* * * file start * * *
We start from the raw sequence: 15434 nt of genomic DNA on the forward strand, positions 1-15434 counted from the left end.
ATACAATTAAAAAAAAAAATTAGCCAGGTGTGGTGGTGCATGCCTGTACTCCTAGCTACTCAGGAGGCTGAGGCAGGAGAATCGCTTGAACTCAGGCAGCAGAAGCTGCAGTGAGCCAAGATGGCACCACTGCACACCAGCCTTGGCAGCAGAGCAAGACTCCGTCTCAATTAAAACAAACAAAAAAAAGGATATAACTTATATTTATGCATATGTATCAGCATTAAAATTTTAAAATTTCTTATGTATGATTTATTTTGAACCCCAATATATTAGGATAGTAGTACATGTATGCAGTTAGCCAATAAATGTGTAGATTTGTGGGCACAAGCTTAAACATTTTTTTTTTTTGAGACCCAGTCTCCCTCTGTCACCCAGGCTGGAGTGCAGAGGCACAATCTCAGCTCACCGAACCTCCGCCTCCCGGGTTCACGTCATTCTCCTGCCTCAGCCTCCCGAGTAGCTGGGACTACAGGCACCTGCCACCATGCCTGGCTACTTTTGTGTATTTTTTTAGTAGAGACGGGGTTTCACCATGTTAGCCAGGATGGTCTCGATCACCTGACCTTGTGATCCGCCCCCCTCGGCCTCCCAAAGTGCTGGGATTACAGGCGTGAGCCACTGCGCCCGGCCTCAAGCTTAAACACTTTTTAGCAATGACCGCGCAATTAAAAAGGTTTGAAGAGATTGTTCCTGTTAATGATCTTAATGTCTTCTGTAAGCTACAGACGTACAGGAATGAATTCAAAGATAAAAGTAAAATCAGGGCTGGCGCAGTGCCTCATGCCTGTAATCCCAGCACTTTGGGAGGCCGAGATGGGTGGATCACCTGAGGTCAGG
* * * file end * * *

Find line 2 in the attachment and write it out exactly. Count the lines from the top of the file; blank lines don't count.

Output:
ATACAATTAAAAAAAAAAATTAGCCAGGTGTGGTGGTGCATGCCTGTACTCCTAGCTACTCAGGAGGCTGAGGCAGGAGAATCGCTTGAACTCAGGCAGCAGAAGCTGCAGTGAGCCAAGATGGCACCACTGCACACCAGCCTTGGCAGCAGAGCAAGACTCCGTCTCAATTAAAACAAACAAAAAAAAGGATATAACTTATATTTATGCATATGTATCAGCATTAAAATTTTAAAATTTCTTATGTATGATTTATTTTGAACCCCAATATATTAGGATAGTAGTACATGTATGCAGTTAGCCAATAAATGTGTAGATTTGTGGGCACAAGCTTAAACATTTTTTTTTTTTGAGACCCAGTCTCCCTCTGTCACCCAGGCTGGAGTGCAGAGGCACAATCTCAGCTCACCGAACCTCCGCCTCCCGGGTTCACGTCATTCTCCTGCCTCAGCCTCCCGAGTAGCTGGGACTACAGGCACCTGCCACCATGCCTGGCTACTTTTGTGTATTTTTTTAGTAGAGACGGGGTTTCACCATGTTAGCCAGGATGGTCTCGATCACCTGACCTTGTGATCCGCCCCCCTCGGCCTCCCAAAGTGCTGGGATTACAGGCGTGAGCCACTGCGCCCGGCCTCAAGCTTAAACACTTTTTAGCAATGACCGCGCAATTAAAAAGGTTTGAAGAGATTGTTCCTGTTAATGATCTTAATGTCTTCTGTAAGCTACAGACGTACAGGAATGAATTCAAAGATAAAAGTAAAATCAGGGCTGGCGCAGTGCCTCATGCCTGTAATCCCAGCACTTTGGGAGGCCGAGATGGGTGGATCACCTGAGGTCAGG